The FCA travel insurance study will look at challenges customers with cancer face in accessing cover

FCA travel insurance study

The FCA wants to find out about the challenges firms face in providing travel insurance for consumers who have or have had cancer.

The study which was announced today will look at the challenges for these customers in accessing insurance and the reasons for pricing differences in premiums quoted.

The FCA is seeking input on:

  • The challenges for firms in providing travel insurance for consumers who have, or have had, cancer.
  • The challenges consumers face when they have, or have had, cancer in finding suitable travel insurance.
  • Examples of innovative practices in the current market.
  • Any barriers that firms face in addressing existing challenges or that prevent innovation.
  • Potential improvements that could result in better consumer outcomes.

The move has been triggered by a previous study the FCA did in May 2016 looking at access to financial services in the UK.

As a result, the FCA identified five major social and technological trends. One of these trends was the increasingly segmented markets in insurance.

The paper found that some consumers who had good access to insurance products in the past found they had now become marginalised.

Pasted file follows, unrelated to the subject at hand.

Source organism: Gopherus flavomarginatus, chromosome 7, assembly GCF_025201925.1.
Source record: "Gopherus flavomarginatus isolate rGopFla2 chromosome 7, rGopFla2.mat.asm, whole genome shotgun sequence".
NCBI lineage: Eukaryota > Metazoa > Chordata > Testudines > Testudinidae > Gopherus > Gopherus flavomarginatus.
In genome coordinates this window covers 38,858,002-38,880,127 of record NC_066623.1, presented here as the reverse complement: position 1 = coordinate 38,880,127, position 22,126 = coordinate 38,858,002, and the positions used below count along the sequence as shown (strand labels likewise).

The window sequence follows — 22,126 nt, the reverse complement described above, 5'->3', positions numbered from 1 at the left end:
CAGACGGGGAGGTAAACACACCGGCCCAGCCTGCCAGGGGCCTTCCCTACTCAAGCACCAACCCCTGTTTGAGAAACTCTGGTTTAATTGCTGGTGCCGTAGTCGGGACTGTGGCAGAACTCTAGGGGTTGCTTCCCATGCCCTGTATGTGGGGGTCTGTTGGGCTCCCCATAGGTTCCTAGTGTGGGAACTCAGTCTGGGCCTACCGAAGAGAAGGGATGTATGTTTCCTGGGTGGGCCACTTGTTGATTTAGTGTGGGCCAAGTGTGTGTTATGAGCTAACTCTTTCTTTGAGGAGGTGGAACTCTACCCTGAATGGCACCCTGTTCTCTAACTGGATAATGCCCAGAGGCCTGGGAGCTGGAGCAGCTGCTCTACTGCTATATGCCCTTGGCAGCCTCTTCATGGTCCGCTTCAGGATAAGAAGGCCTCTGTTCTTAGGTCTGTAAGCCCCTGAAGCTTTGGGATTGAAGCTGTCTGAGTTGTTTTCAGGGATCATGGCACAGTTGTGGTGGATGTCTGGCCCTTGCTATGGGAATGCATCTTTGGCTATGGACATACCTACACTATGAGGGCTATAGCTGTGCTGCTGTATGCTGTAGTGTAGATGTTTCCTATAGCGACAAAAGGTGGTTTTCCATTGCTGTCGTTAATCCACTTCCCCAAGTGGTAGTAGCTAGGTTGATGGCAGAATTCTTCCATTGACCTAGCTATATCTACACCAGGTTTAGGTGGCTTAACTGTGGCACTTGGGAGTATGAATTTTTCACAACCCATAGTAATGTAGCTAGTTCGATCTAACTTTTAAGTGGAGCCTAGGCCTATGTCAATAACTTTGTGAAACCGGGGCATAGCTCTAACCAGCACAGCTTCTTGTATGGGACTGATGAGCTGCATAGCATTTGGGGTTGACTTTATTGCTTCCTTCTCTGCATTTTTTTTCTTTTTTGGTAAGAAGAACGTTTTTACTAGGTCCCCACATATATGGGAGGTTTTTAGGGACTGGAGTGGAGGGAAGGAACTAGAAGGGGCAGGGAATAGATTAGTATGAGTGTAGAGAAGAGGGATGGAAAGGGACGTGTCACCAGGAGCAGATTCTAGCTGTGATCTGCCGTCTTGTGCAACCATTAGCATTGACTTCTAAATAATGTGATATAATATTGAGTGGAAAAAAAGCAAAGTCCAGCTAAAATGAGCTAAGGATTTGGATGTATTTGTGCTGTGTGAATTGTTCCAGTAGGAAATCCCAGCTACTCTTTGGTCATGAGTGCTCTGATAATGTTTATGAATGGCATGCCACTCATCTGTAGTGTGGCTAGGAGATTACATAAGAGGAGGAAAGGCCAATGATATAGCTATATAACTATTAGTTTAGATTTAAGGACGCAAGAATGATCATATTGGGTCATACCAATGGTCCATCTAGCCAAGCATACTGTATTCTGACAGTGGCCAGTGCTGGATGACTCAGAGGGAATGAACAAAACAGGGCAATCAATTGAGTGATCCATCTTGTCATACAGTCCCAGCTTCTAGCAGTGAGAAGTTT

The study announced today looks more broadly at access issues related to insurance but specifically seeks views on how consumers with cancer or those in recovery can access the travel insurance market.

FCA executive director of strategy and competition at the FCA said: “Being able to access financial services is critical for people to fully participate in society. We hope that this will encourage discussion on access issues to examine the challenges for firms and consumers.”

“Given our previous findings in this area, we see this as a critical time to fully explore these issues and consider potential solutions.”

”We want to understand how consumer outcomes can be improved in this area, including through innovation. The findings should read across to many other pre-existing medical conditions and insurance products.”